Science, Space, Health & Robotics News - Page 389
For those of you who don't know, there is a 400m-wide asteroid called "2005 YU55" that will fly past us (and in-between the Moon) on November 9. It will fly past at just 324,600km away, which is 0.85 the distance of the Moon itself, it won't kill us; but it is close enough to be news-worthy.
According to NASA, the "trajectory of asteroid 2005 YU55 is well understood", so there's no dangers whatsoever. The asteroid won't have any gravitational influence on Earth, so it won't make volcanoes go off or cause Earthquakes, etc. But, our gravitational pull might re-direct 2005 YU55. This is something NASA don't really cover, because it will [of course] most likely cause panic.
Also remember, that on the same day, FEMA (the Federal Emergency Management Agency) along with the FCC (Federal Communications Commission) and the NOAA (National Oceanic and Atmospheric Administration will be running a nationwide event coordinated by those agencies and administrations. Come November 9, there will be a test of the Emergency Alert System (EAS) in which the test will be heard on the radio and seen on local, cable and satellite TV.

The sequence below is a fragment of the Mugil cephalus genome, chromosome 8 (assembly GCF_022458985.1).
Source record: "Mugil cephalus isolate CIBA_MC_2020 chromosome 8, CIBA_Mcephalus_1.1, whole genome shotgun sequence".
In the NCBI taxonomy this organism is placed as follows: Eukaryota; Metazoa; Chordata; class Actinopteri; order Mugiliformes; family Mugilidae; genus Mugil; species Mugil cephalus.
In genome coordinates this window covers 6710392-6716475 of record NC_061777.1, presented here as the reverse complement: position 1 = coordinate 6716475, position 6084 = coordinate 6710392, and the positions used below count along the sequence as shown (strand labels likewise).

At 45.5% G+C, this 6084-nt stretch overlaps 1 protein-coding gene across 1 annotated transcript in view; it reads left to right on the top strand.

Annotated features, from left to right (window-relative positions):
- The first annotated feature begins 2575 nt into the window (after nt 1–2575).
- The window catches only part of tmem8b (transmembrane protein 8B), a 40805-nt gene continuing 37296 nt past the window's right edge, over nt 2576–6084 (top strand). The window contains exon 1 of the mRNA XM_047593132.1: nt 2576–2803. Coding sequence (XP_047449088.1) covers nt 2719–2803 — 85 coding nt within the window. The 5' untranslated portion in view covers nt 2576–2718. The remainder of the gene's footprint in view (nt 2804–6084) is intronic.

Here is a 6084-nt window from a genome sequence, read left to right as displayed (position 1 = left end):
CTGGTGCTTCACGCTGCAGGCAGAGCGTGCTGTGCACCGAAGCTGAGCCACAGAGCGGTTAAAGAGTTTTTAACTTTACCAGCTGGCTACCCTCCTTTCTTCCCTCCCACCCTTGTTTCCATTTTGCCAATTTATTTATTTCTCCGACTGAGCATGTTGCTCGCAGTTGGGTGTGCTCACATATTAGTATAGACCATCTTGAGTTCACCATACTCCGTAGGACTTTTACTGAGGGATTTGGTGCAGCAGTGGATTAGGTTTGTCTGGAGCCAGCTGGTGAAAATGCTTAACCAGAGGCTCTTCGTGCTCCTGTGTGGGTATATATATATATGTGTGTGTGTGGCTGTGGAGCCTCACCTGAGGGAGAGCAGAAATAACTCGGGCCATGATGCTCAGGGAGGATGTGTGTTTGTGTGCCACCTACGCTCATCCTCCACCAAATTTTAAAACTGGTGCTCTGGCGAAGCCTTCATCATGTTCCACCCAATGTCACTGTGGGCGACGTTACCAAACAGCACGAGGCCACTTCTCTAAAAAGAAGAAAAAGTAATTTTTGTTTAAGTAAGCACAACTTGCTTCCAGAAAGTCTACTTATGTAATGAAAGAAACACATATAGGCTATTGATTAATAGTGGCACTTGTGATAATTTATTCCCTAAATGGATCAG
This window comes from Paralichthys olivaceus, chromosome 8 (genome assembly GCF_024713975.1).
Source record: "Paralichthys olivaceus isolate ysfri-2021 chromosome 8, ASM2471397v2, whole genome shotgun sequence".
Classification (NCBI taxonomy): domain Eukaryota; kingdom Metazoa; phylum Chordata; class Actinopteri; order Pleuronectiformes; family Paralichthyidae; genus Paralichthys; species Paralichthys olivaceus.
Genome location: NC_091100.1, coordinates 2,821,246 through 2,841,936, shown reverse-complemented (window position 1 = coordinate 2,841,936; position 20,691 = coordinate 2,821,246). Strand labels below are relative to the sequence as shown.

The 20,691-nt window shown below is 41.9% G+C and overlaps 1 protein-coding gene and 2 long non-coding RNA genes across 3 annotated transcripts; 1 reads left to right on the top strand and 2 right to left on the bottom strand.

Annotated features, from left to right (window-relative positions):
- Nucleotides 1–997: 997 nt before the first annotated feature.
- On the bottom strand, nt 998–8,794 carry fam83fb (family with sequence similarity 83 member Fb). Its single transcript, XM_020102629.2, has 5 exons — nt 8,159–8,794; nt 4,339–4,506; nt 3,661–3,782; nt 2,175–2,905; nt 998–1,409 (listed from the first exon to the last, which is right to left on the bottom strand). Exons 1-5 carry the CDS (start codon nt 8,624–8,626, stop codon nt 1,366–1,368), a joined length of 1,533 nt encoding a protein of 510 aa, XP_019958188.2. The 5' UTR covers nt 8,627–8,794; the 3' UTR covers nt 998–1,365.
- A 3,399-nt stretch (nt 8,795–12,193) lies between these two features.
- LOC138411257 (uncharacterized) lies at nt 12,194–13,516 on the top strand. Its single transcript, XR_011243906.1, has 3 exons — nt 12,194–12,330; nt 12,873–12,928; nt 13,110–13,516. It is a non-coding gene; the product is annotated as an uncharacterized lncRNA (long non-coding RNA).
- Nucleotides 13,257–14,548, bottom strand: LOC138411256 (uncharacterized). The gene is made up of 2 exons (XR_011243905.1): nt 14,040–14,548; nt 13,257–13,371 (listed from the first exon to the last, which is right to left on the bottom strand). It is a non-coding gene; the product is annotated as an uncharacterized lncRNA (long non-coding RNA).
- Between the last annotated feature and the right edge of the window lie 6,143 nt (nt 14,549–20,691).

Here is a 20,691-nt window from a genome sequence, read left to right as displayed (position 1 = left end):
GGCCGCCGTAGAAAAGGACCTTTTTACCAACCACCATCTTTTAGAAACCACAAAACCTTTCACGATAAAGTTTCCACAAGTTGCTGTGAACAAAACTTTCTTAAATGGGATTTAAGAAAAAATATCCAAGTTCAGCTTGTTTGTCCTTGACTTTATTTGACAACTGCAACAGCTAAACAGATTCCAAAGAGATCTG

Fathers of the iPod, Ton Fadell who created the first 18 generations of the iPod and the first three versions of the iPhone, and Matt Rogers who was responsible for iPod software development at Apple, have a new startup: Nest Labs. Their first product? The Nest Learning Thermostat, which is designed to intelligently "learn" the behaviors of the user and adjust accordingly.